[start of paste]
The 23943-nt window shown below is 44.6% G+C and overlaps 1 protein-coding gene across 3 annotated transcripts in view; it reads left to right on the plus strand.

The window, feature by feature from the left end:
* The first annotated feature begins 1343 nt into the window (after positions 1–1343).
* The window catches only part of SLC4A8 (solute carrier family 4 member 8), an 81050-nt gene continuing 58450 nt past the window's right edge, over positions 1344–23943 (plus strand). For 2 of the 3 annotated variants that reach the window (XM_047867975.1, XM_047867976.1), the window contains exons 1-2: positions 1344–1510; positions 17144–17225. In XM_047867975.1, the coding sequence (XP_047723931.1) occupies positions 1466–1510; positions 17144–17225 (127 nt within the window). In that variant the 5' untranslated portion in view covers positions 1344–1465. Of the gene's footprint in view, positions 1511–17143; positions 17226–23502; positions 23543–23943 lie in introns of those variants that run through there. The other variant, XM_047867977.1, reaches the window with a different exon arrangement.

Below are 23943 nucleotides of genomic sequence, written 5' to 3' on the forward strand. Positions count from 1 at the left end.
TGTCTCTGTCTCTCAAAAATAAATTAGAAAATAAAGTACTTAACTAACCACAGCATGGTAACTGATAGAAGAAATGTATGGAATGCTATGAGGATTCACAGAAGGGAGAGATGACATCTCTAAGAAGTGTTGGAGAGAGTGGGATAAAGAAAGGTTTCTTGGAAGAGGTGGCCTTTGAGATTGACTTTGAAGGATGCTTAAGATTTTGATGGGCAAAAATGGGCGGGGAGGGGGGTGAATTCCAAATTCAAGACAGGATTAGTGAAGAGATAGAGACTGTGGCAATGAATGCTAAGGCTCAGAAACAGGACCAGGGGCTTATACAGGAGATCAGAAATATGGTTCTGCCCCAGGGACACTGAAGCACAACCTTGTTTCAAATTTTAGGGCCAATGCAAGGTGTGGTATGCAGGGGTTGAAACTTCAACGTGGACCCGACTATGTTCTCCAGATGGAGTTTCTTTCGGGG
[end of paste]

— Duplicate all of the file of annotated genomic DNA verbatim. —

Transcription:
The 23943-nt window shown below is 44.6% G+C and overlaps 1 protein-coding gene across 3 annotated transcripts in view; it reads left to right on the plus strand.

The window, feature by feature from the left end:
* The first annotated feature begins 1343 nt into the window (after positions 1–1343).
* The window catches only part of SLC4A8 (solute carrier family 4 member 8), an 81050-nt gene continuing 58450 nt past the window's right edge, over positions 1344–23943 (plus strand). For 2 of the 3 annotated variants that reach the window (XM_047867975.1, XM_047867976.1), the window contains exons 1-2: positions 1344–1510; positions 17144–17225. In XM_047867975.1, the coding sequence (XP_047723931.1) occupies positions 1466–1510; positions 17144–17225 (127 nt within the window). In that variant the 5' untranslated portion in view covers positions 1344–1465. Of the gene's footprint in view, positions 1511–17143; positions 17226–23502; positions 23543–23943 lie in introns of those variants that run through there. The other variant, XM_047867977.1, reaches the window with a different exon arrangement.

Below are 23943 nucleotides of genomic sequence, written 5' to 3' on the forward strand. Positions count from 1 at the left end.
TGTCTCTGTCTCTCAAAAATAAATTAGAAAATAAAGTACTTAACTAACCACAGCATGGTAACTGATAGAAGAAATGTATGGAATGCTATGAGGATTCACAGAAGGGAGAGATGACATCTCTAAGAAGTGTTGGAGAGAGTGGGATAAAGAAAGGTTTCTTGGAAGAGGTGGCCTTTGAGATTGACTTTGAAGGATGCTTAAGATTTTGATGGGCAAAAATGGGCGGGGAGGGGGGTGAATTCCAAATTCAAGACAGGATTAGTGAAGAGATAGAGACTGTGGCAATGAATGCTAAGGCTCAGAAACAGGACCAGGGGCTTATACAGGAGATCAGAAATATGGTTCTGCCCCAGGGACACTGAAGCACAACCTTGTTTCAAATTTTAGGGCCAATGCAAGGTGTGGTATGCAGGGGTTGAAACTTCAACGTGGACCCGACTATGTTCTCCAGATGGAGTTTCTTTCGGGG